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True and true. But this outlines an important
point: when it came time to use SGMLS in production,
the ESIS stuff was invisible to the authors. They
saw the error messages. Understanding ESIS did
not help them debug the SGML. Grosso explained
the ESIS to me and that was for me, also, a nice
aha moment, but it also seemed trivial, as if,
ok, that's what I expected it to do, so? moment. A parser
feeding an application through a clean data model
delights a programmer; a validator that clearly
indicates what is wrong in the markup at what
line in the text delights an author. Who do you love?
XML has almost single handedly given markup
the reputation of being "computer friendly
and author unfriendly". Why? SGML was actually
friendlier to authors and hard on the programmers.
We know why. It isn't always a good thing
to insist on the programmer as the primary
beneficiary. HTML succeeded and continues to
thrive because it is friendly to the author.
XHTML is stricter, cleaner, and wallowing. Why?
There is something to the saying that the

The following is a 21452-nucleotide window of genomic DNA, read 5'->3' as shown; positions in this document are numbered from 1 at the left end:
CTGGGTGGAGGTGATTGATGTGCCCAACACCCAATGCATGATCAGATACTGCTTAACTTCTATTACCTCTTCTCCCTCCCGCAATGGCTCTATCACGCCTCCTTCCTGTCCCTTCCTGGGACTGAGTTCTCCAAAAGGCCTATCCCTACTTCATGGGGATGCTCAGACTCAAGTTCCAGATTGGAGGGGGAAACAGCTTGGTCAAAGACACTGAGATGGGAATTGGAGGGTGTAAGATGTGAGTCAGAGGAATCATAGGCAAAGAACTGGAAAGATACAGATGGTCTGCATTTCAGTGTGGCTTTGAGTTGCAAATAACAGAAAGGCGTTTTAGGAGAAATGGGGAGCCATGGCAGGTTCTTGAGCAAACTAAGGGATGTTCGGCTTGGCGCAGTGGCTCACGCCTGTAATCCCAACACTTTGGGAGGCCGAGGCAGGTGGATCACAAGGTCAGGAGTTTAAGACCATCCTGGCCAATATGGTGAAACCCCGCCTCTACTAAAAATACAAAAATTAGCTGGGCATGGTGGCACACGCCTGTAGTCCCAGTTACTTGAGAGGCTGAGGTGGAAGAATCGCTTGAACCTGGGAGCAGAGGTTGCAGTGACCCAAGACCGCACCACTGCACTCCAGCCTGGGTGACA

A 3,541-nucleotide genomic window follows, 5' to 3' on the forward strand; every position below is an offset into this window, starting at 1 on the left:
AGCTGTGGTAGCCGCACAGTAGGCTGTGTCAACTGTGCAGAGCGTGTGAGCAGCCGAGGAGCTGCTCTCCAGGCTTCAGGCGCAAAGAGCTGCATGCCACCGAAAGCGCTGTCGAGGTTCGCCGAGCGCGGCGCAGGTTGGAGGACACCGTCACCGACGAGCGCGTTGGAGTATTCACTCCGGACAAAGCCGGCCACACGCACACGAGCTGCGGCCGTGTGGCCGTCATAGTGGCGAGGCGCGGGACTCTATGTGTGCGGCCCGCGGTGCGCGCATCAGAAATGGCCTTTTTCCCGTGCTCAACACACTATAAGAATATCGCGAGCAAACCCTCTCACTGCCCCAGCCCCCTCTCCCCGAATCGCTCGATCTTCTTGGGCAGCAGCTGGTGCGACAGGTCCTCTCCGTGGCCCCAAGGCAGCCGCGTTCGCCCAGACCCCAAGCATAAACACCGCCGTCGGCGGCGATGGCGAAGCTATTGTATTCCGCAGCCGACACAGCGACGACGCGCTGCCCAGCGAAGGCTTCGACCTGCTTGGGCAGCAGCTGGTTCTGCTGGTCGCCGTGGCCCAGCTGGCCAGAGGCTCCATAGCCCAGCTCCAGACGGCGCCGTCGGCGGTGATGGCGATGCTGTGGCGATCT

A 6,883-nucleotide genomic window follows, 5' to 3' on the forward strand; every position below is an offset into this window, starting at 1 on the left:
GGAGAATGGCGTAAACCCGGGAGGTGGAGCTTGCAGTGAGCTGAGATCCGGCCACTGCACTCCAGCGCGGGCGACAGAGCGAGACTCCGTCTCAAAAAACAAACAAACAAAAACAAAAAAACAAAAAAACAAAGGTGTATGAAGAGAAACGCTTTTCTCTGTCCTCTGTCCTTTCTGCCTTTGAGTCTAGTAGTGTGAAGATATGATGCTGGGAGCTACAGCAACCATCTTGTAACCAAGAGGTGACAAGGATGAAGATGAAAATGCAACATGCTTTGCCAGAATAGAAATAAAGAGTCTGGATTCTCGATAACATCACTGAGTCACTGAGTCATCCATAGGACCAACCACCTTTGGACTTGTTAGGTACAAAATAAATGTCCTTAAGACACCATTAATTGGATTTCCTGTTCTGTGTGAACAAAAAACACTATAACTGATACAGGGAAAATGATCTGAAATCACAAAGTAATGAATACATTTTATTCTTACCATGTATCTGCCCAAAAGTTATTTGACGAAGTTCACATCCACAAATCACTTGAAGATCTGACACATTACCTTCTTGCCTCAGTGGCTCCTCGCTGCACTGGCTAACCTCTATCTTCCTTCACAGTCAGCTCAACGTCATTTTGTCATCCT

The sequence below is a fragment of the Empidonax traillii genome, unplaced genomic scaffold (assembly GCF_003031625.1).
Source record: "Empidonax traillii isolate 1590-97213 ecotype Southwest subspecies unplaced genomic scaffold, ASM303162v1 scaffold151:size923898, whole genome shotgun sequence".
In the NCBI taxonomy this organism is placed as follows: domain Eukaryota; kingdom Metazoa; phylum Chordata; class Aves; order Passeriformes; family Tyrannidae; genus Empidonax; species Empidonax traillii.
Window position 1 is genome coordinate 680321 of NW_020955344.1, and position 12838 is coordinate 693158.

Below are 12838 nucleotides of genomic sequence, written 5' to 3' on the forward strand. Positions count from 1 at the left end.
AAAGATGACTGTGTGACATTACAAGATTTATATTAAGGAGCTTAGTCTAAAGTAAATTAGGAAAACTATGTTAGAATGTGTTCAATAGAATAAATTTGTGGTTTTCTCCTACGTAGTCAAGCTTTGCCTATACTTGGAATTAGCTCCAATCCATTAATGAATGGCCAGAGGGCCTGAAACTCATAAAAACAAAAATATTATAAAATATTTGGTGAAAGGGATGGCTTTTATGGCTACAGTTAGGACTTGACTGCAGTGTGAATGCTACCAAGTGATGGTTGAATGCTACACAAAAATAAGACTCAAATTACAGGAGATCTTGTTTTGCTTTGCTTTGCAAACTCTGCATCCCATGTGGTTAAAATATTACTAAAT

middle class never give up their vices.
From: Sean McGrath [mailto:email@example.com]
>I liked his reference to sgmls. He is right
>about the redoing of ARCSGML being a seminal
>event. OTOH, ARCSGML had better error messages.
>There are some things lawyers do better than
Ah, but the key thing about sgmls was that it emitted a simple, line-oriented
implementation of ESIS - an infoset.
I would argue that sgmls's crowning achievement was to add the infoset
to SGMLs core from a programmers perspective and then
expose it in a very programmer friendly way.
This was the biggest "aha!" moment of my markup career when it dawned on
me that the parser allowed me to think purely in terms of a hierarchical
data-model view of the world and ignore syntax.
Although technically speaking, ESIS is abstract and the line-oriented notation
produced by sgmls (and nsgmls, (and PYX)) are purely James's invention,
dollars worth of production code is based on it and the term ESIS has become
essentially synonymous with James's notation for it.
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